My child only wants me

My Child Only Wants Me

My 3-year-old Son only wants me to do things with him. “Mummy does it,” he says. He gives my husband such a hard time. When I am away everything runs pretty well, but when I’m present, he just wants me. How do we stop this behavior and teach him to be happy doing things with other people? Here are reasons why your child only wants you, and what to do to remedy the situation.

Here are a few reasons that could be causing this unwanted behavior;

Firstly, children have huge feelings that they are unsure how to express or deal with. In this case, he is choosing his Mum to be the person to express these emotions with because maybe he feels no one else accepts them. On the flip side, it could be that he senses his Mum is NOT comfortable with his feelings; he then chooses Mum more because he needs to feel that she is comfortable with, and welcoming of all his feelings – even the ugly ones. Then he can move on. He will continue this until he sees that you – Mum, are strong, capable, and comfortable.

It is also possible that he senses that when you are present, you feel that you are the only one that can care for him and give him what he needs. He can sense this feeling through your actions and in return he is feeling anxious to have anyone else care for him.


Here are things to do;

Ask yourself – am I 100 percent confident in the people caring for my child? Either way, help him move through this phase by being comfortable with his feelings. You can do this by welcoming them with your words and body language. You can say,
“You feel like you want me to do it?”
“ Tell me more about that” or
“It’s Ok to be sad, let me hug you so you can cry”

You can do this briefly but sincerely, and still move forward by handing things over to your husband or continue to go about your day whilst accepting his feelings.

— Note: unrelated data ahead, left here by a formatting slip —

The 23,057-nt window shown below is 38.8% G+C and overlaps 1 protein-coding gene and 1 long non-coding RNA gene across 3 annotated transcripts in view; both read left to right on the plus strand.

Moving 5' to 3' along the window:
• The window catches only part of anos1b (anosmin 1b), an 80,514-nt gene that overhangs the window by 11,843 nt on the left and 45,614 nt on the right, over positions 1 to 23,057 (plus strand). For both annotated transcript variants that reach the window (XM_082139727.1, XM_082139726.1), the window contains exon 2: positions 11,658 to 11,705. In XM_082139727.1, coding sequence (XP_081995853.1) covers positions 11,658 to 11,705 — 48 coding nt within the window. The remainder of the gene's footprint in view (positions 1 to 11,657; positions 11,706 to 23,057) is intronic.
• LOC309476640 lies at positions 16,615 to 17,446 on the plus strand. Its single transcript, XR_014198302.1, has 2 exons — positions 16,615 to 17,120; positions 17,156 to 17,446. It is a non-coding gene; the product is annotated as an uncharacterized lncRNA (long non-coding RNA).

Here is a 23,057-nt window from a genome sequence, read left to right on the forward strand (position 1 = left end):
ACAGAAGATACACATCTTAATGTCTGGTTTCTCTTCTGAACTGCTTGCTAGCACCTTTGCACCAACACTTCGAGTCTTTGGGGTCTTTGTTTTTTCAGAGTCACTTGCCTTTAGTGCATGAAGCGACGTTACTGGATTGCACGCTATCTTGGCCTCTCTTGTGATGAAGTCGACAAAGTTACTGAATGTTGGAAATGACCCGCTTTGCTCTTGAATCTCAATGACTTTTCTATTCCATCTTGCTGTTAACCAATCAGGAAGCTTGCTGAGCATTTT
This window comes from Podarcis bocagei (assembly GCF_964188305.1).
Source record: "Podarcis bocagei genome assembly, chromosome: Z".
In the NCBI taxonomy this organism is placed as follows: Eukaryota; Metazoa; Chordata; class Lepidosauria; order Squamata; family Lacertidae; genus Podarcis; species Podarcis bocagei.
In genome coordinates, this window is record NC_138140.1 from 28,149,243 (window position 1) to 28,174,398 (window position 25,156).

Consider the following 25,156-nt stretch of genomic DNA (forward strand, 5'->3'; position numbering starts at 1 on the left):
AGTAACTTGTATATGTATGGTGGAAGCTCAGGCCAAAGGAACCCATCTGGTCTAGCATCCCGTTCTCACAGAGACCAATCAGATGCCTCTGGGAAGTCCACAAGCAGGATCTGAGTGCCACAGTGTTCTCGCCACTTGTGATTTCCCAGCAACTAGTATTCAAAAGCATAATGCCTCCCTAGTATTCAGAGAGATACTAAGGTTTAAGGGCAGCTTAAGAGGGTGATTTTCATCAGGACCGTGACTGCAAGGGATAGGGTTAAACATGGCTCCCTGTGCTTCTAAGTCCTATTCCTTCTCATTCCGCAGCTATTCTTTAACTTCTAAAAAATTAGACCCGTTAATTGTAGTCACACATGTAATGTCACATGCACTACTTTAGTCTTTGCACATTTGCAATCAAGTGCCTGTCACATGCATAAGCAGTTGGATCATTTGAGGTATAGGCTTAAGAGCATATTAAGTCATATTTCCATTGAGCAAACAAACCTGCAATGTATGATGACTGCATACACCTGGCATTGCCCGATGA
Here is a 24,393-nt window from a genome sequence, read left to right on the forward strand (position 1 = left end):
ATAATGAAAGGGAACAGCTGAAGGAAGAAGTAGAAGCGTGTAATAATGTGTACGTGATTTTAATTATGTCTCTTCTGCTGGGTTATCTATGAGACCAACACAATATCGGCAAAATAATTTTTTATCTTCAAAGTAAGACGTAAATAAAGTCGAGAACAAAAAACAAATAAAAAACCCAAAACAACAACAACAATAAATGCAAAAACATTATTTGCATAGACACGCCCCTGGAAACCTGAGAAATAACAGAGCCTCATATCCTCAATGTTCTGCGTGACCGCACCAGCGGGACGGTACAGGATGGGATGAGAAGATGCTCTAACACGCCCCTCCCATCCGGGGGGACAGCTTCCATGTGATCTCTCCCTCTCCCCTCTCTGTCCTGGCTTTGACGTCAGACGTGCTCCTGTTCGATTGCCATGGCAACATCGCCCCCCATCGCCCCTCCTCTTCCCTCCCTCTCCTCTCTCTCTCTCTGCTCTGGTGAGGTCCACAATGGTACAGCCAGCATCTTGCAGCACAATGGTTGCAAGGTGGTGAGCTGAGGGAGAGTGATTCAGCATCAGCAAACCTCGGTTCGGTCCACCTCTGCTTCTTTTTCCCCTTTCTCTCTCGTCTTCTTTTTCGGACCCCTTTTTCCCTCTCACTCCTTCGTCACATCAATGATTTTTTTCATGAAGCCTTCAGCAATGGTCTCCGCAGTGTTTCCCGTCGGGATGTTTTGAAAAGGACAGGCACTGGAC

You can say “oh I see you want me; it’s Dad’s turn right now – I’m going into the kitchen to cook dinner” Be fine with how he feels about your decision and confidently move forward onto your next task. Don’t try and talk him out of his feelings just let them be. He needs you to be ok with his disagreeing behavior so he can process it and move on.

Another reason could be control. Young children tend to use control for 3 reasons:
“I can’t control myself (feelings) – so I will control everyone else”
“I do not feel in control of my world – so I will control everything else”
“I have way too much control over you – this is scary so I will keep going there – please give me a boundary”

These three situations can be supported by;
  • Accepting and welcoming all feelings, so he can experience them and then begin to learn self-control.
  • Providing a predictable environment at home – create a visual schedule and include as many events as possible.
  • Setting boundaries calmly and confidently – and accepting any dis-ease or pushback as healthy and normal.
About the author

Jessie Buttons

Jessie Buttons, also known as The New Zealand Super Nanny, is a Teacher, Speaker, and Behavior Consultant.

Jessie trained and worked as a preschool teacher, then traveled the world for many years working as a nanny for high-profile families.

Positioned as the nanny to many children of different ages, cultures, and personalities, she witnessed a diverse range of parenting practices and daily behavioral challenges. Her toolbox of strategies grew.

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